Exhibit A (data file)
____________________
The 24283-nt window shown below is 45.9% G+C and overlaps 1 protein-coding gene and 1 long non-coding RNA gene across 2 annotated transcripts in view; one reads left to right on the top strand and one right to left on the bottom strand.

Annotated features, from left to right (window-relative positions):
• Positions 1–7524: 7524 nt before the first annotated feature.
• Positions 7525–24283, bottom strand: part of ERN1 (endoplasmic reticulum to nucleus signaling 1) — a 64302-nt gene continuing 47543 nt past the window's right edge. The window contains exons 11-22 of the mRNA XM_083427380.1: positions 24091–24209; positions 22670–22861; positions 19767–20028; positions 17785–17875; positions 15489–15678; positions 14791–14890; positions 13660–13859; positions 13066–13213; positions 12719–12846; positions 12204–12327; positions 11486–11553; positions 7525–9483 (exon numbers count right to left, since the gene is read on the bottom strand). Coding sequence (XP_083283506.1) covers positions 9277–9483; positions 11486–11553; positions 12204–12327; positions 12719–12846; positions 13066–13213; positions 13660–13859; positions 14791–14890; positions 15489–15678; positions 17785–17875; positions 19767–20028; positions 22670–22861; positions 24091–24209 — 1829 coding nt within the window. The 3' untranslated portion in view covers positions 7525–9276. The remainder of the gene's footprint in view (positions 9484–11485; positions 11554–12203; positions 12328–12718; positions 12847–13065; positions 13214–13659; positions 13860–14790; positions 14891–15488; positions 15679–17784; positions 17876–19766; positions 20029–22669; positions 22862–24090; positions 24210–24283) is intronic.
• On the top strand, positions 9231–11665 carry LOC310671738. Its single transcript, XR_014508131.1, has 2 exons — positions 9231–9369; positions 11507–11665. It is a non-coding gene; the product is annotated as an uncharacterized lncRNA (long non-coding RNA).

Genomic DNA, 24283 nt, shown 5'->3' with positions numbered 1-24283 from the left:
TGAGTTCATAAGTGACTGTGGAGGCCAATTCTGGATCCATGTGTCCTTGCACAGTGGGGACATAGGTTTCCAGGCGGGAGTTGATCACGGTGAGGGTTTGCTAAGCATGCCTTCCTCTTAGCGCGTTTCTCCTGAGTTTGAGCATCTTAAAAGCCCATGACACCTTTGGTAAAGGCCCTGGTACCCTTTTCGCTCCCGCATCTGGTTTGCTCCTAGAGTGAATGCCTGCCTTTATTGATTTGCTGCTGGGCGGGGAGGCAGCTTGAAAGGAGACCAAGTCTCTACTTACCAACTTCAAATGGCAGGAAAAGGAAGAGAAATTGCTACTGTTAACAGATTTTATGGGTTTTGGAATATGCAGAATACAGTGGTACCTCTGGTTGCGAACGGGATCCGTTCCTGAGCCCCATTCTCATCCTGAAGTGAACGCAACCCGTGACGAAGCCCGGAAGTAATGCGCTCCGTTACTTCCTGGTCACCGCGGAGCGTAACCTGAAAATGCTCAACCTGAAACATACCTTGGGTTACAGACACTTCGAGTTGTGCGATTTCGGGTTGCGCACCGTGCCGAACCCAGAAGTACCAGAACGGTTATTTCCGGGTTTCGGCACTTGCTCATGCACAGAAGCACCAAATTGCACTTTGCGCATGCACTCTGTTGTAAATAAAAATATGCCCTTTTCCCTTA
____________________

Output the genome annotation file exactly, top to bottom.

The 24283-nt window shown below is 45.9% G+C and overlaps 1 protein-coding gene and 1 long non-coding RNA gene across 2 annotated transcripts in view; one reads left to right on the top strand and one right to left on the bottom strand.

Annotated features, from left to right (window-relative positions):
• Positions 1–7524: 7524 nt before the first annotated feature.
• Positions 7525–24283, bottom strand: part of ERN1 (endoplasmic reticulum to nucleus signaling 1) — a 64302-nt gene continuing 47543 nt past the window's right edge. The window contains exons 11-22 of the mRNA XM_083427380.1: positions 24091–24209; positions 22670–22861; positions 19767–20028; positions 17785–17875; positions 15489–15678; positions 14791–14890; positions 13660–13859; positions 13066–13213; positions 12719–12846; positions 12204–12327; positions 11486–11553; positions 7525–9483 (exon numbers count right to left, since the gene is read on the bottom strand). Coding sequence (XP_083283506.1) covers positions 9277–9483; positions 11486–11553; positions 12204–12327; positions 12719–12846; positions 13066–13213; positions 13660–13859; positions 14791–14890; positions 15489–15678; positions 17785–17875; positions 19767–20028; positions 22670–22861; positions 24091–24209 — 1829 coding nt within the window. The 3' untranslated portion in view covers positions 7525–9276. The remainder of the gene's footprint in view (positions 9484–11485; positions 11554–12203; positions 12328–12718; positions 12847–13065; positions 13214–13659; positions 13860–14790; positions 14891–15488; positions 15679–17784; positions 17876–19766; positions 20029–22669; positions 22862–24090; positions 24210–24283) is intronic.
• On the top strand, positions 9231–11665 carry LOC310671738. Its single transcript, XR_014508131.1, has 2 exons — positions 9231–9369; positions 11507–11665. It is a non-coding gene; the product is annotated as an uncharacterized lncRNA (long non-coding RNA).

Genomic DNA, 24283 nt, shown 5'->3' with positions numbered 1-24283 from the left:
TGAGTTCATAAGTGACTGTGGAGGCCAATTCTGGATCCATGTGTCCTTGCACAGTGGGGACATAGGTTTCCAGGCGGGAGTTGATCACGGTGAGGGTTTGCTAAGCATGCCTTCCTCTTAGCGCGTTTCTCCTGAGTTTGAGCATCTTAAAAGCCCATGACACCTTTGGTAAAGGCCCTGGTACCCTTTTCGCTCCCGCATCTGGTTTGCTCCTAGAGTGAATGCCTGCCTTTATTGATTTGCTGCTGGGCGGGGAGGCAGCTTGAAAGGAGACCAAGTCTCTACTTACCAACTTCAAATGGCAGGAAAAGGAAGAGAAATTGCTACTGTTAACAGATTTTATGGGTTTTGGAATATGCAGAATACAGTGGTACCTCTGGTTGCGAACGGGATCCGTTCCTGAGCCCCATTCTCATCCTGAAGTGAACGCAACCCGTGACGAAGCCCGGAAGTAATGCGCTCCGTTACTTCCTGGTCACCGCGGAGCGTAACCTGAAAATGCTCAACCTGAAACATACCTTGGGTTACAGACACTTCGAGTTGTGCGATTTCGGGTTGCGCACCGTGCCGAACCCAGAAGTACCAGAACGGTTATTTCCGGGTTTCGGCACTTGCTCATGCACAGAAGCACCAAATTGCACTTTGCGCATGCACTCTGTTGTAAATAAAAATATGCCCTTTTCCCTTA